This essay first appeared in the book, Seriously Silly.
I got a call from the Late Show with David Letterman. It seems they needed a clown for an in-studio taped segment. The bit was that Dave does kids parties on the weekends as a clown. I was going to be Dave’s hands.
I arrived at the Ed Sullivan theater in Times Square and showed the producer a bunch of different clown costumes I had brought with me. On the stage was a living room set, just near where Dave sits with his guests. The theater was dark except for the lights on the fake living room. It felt strange being in the theater at all, especially eerie with no audience.
I put on the costume and walked around with the camera over my shoulder, as if the camera was Dave’s eyes. You could see my arms through the sleeves of the clown costume.
I was told to twist a balloon dog, which I did. Then the writers thought it would be funnier if “Dave” didn’t know how to make a balloon animal. So for the next take, I just crumpled up another inflated balloon and handed it to a disappointed child. That was the take they used.
I said, “Hey, anyone could have done that. Even Dave.” It was great fun to be behind the scenes working with Letterman’s staff. I mentioned to the producer that if they ever needed another clown for anything, they should be sure to call me.
A few weeks later I did get another call from the Letterman show. Dave wanted to come to my office and videotape a remote segment of us goofing around. The plan was that I would teach the drummer on the show how to be a clown.
We made several appointments that were not kept for one reason or another. That’s okay; I got paid for them anyway. Union rules are cool.
Finally the crew showed up at my office. There was Dave, Anton the drummer, a cameraman, a boom guy, a videotape guy, and a few writers. They crowded into my office, which is actually in a small apartment in a large apartment building in Manhattan.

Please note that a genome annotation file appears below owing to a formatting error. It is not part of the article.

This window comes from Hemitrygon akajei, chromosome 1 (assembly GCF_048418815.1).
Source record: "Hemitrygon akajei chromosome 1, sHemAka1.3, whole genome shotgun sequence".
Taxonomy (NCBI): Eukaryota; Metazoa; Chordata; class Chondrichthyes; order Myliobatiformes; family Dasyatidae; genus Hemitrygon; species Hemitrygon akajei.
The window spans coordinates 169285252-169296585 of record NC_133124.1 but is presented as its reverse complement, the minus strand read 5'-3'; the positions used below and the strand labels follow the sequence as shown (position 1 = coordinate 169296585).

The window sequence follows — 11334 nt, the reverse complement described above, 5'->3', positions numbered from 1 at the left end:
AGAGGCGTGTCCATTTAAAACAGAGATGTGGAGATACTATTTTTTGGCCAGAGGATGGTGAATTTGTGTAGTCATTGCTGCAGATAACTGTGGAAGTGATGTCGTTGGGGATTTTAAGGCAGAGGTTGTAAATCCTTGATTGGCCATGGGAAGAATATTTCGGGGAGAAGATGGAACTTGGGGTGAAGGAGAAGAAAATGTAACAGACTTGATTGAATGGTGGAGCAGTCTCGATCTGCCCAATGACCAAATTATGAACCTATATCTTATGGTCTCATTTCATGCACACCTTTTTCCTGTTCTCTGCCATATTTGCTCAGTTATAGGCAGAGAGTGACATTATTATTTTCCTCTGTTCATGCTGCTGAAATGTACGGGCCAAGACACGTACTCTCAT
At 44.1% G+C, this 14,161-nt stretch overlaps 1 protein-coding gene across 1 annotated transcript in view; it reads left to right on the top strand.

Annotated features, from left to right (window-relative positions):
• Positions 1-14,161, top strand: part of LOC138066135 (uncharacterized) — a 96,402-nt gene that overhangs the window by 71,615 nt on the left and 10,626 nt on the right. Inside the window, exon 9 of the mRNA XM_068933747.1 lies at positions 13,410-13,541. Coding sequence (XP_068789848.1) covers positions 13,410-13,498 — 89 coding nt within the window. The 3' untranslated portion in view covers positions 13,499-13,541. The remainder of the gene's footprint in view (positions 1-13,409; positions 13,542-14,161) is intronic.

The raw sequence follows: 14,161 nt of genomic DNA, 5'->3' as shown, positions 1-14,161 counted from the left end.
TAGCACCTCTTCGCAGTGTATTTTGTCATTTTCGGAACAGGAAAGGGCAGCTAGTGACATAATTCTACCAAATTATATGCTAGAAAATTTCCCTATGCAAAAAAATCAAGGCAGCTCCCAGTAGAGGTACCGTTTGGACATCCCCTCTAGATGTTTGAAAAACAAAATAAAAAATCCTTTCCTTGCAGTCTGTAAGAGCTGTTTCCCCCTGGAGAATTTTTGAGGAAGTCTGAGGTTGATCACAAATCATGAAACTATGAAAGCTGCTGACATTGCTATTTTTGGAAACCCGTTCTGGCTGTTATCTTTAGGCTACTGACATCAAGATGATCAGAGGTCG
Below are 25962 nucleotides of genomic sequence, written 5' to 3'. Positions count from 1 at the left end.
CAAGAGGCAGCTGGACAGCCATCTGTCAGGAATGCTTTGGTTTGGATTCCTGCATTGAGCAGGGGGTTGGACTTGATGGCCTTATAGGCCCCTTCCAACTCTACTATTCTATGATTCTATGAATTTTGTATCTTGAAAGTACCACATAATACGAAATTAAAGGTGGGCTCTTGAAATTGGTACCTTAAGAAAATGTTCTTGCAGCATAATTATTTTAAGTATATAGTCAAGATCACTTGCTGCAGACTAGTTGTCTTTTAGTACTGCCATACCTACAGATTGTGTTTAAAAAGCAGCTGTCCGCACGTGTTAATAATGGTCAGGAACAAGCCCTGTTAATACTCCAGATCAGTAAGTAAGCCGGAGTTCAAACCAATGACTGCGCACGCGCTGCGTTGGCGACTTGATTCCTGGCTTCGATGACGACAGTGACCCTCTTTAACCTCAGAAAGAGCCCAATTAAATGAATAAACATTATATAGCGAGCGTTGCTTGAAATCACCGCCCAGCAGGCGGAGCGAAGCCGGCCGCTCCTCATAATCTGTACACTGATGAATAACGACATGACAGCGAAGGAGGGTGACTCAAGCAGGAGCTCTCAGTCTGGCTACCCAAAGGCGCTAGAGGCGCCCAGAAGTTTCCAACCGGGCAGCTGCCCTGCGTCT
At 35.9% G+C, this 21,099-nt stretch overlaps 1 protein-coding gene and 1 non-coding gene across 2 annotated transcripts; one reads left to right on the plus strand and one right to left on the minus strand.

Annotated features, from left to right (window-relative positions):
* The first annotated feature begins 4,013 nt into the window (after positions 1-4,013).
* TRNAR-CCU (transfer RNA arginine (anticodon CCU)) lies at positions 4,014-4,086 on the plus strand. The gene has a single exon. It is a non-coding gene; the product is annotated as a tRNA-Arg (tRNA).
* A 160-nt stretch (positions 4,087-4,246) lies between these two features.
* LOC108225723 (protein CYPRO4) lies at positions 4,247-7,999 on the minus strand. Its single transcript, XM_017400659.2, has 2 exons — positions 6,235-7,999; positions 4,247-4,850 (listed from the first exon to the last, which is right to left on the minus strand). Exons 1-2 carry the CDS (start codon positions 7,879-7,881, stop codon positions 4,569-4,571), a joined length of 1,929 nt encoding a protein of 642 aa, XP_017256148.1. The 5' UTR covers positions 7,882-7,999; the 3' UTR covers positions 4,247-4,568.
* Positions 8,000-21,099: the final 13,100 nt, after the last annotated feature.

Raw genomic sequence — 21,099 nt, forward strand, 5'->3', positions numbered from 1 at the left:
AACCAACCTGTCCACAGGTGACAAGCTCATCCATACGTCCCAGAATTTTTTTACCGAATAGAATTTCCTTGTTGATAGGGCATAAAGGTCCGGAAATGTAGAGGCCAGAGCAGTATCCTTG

Dave, Anton and I sat on the couch for a while ad-libbing and goofing around. His staff had warned me that Dave likes to be the funny one. I was not supposed to try to get laughs myself. I showed them a few silly props. I performed the Invisible Deck for Dave. He was blown away. I dressed Anton up as a clown in a wig, nose and costume. Dave wanted to give Anton a clown name. “You could go with one of the classics,” I said. “Bobo, Pickles, Smiley…” “Pickles sounds good,” Dave said. Dave suggested we walk around and see what happens.
So David Letterman, Pickles, and I left the office to begin our journey. We first went to the doorman of my building where Dave gave him a hard time. He said, “Look, it’s Pickles and Silly Billy!” The doorman was nonplused. Pickles and I pretended to be doormen and greeted tenants as they arrived home from work. People in my building (there are 450 apartments) were impressed that I was hanging with Dave. Then we left the building and walked to the local diner down the block.
It was about 8:00 pm so the place was fairly empty. We walked in, a group of about 8, with lights, cameras and action. In my office I had taught Anton how to do the coloring book trick. At the diner he was quick to show the wait staff his new skill. We three sat there for a while, ate pie, and riffed. I did some close up tricks, Anton did his coloring book trick, and Dave ridiculed us both.
Then we went back to my building to ride the elevators. Crammed into the elevator was Dave, Anton, a cameraman, a sound guy and myself. We rode the elevators up and down and played with whoever dared to ride with us.
Finally, the elevator had been called all the way up top the top floor. The elevator door opened and there was a mom and her 6-year-old son. The mom exclaimed, “Oh my god, its David Letterman!” Ignoring this completely, her son yells out, “Oh my god, its Silly Billy!”
One person’s celebrity is another person’s “who the heck is that?”
Our night of fun and frolic ended soon after that. Letterman had the footage he wanted and I had the time of my life.